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The Beauty Penalty

October 12, 2009 Leave a comment Go to comments

It has been generally concluded that beautiful people earn more money than others. This conclusion is called into question in a thoughtful analysis of some new and previously used data sets (Doran & Hersch, 2009). After adding a number of corrections, robustness checks, and additional controls to the reanalyzed data, these researchers conclude that real-world evidence for the beauty premium is not robust and “is either non-existent or entirely mediated through other variables” (p. 16). This result is, for me, perplexing. For example, Markus & Mobius (2006), using an analog study, found that a one standard deviation increase in beauty results in a 12.1% increase in wages. Leigh & Borland (2007), using data from the Australian National Social Science Survey (1984), found that the same one standard deviation increase in beauty improves the probability of employment by 4% in men and 5% in women. It seems that beauty gives – at least – an initial wage-earning advantage. Further, there is evidence that beautiful people grow-up in social environments that foster marketable skills (e.g., increased confidence, verbal skills [Markus & Mobius, 2006], and productivity [Cipriani & Zago, 2005]). So, what’s going on?

Wilson & Eckel (2006) and Andreoni & Petrie (2008) conducted separate analog studies that shed light on the intra- and interpersonal dynamics behind what seems to be a disappearing beauty premium. Their data suggests:

  • we have higher expectations of the beautiful;
  • the beautiful are more suspicious of others’ expectations;
  • commonly, the beautiful do not meet others’ expectations;
  • when expectations are not met, the beautiful appear more stuck-up or selfish to others and as a result are punished more than are the non-beautiful.

The implication may be that the beauty premium can be capitalized-on in those relationships where others’ increased expectations of the beautiful are met. When others’ increased expectations are not met, the beauty penalty kicks-in. Beauty, it seems, is a two-edged sword.

Wayne Hooke

Image courtesy of Wikipedia Commons.

ResearchBlogging.org


Andreoni, J., & Petrie, R. (2008). Beauty, gender and stereotypes: Evidence from laboratory experiments. Journal of Economic Psychology, 29(1), 73-93. doi: 10.1016/j.joep.2007.07.008.

Cipriani, G. P., & Zago, A. (2005). Productivity or Discrimination? Beauty and the Exams. Università Degli Studi Di Verona, Dipartimento Di Scienze Economiche, Working Paper Series, 18.

Doran, K., & Hersch, J. (n.d.). The Beauty Premium is Not Robust. Retrieved October 7, 2009, from http://www.nd.edu/~kdoran/BeautyNotRobust.pdf

Markus M. Mobius, & Tanya S. Rosenblat. (2006). Why Beauty Matters. American Economic Review, American Economic Review, 96(1), 222-235. Retrieved October 7, 2009, from http://ideas.repec.org/a/aea/aecrev/v96y2006i1p222-235.html.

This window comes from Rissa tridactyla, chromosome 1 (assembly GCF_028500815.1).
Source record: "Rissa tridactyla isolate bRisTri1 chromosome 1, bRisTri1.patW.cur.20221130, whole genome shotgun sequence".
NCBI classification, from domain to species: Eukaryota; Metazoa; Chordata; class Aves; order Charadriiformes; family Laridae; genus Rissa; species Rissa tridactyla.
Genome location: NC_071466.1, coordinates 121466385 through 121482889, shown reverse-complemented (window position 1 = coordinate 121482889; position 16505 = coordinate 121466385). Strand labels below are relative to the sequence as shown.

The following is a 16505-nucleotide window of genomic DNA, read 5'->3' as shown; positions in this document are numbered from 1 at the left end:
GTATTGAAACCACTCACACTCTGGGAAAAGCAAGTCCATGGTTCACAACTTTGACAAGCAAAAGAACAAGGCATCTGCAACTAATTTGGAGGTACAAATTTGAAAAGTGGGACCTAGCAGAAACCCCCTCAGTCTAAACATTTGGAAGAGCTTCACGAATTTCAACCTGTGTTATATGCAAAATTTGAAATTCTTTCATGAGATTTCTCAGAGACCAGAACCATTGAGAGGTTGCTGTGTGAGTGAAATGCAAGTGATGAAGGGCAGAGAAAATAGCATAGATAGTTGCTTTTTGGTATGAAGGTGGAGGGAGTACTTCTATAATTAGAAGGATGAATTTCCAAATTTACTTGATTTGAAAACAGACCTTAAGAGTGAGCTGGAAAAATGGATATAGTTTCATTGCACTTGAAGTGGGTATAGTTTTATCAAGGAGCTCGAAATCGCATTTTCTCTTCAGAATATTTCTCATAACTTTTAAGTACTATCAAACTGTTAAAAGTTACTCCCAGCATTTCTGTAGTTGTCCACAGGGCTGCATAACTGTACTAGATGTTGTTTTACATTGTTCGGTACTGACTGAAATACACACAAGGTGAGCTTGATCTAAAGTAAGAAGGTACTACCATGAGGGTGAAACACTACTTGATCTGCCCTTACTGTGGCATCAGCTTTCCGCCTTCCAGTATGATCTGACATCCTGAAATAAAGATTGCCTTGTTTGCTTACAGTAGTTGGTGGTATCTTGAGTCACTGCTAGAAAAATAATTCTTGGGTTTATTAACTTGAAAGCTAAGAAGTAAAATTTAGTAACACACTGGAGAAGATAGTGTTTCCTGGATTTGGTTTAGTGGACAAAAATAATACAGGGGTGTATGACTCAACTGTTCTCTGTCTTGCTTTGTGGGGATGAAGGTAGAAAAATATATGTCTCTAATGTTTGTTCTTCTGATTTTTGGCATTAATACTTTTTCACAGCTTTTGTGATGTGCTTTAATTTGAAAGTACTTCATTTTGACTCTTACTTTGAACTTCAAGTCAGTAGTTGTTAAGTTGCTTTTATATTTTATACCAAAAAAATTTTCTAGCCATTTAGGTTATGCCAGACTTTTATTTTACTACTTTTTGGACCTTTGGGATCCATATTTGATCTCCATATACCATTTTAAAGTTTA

Wilson, R., & Eckel, C. (2006). Judging a Book by its Cover: Beauty and Expectations in the Trust Game Political Research Quarterly, 59 (2), 189-202 DOI: 10.1177/106591290605900202

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Categories: Social Evaluations
  1. Flymises
    October 13, 2009 at 1:38 pm

    Interesting! However, I was under the impression that beauty (characterised by symmetry, surveys and other facial analysis) correlates with higher IQ, and of course we know that higher IQ correlates with higher earnings too.

    Additionally, I recall that beauty tends to correlate with greater health, on average (in terms of diseases that are either genetic or that have a genetic element or trigger in some way, which is most serious diseases/ailments.)

    These kinds of benefits would also help income considerably!

  2. whooke
    October 14, 2009 at 11:55 am

    Exactly! Doran & Hersch leave some room for this when they say “mediated through other variables”. According to this analysis, if there is a beauty premium it results solely from the sorts of things you’ve identified.

    Wayne

  3. December 19, 2009 at 11:48 am

    Whenever I see scientists’ images of a ‘beautiful’ face, it tends to be one which looks fairly youthful. Do you think there are issues with ‘beautiful’ people being perceived as younger than they are? And could this hinder their earning power or employability?

    (PS I enjoyed this blog very much, lots of really interesting ideas!)

    • whooke
      December 21, 2009 at 11:43 am

      I’m glad you’re enjoying the blog! About beauty and youthfulness, being very young and beautiful probably has a small effect on age estimation in the upward direction; being mature and beautiful probably does the opposite: though I haven’t seen data on this. About earning power/employability: being perceived as young could interfere – or it could help. My guess is that there are differences between industries/careers (e.g., being appointed/elected as a judge compared to sales or service industries) and possibly sex differences. I’d also expect differences between cultures (youth-valuing versus maturity-valuing cultures will likely exhibit differences in biases).

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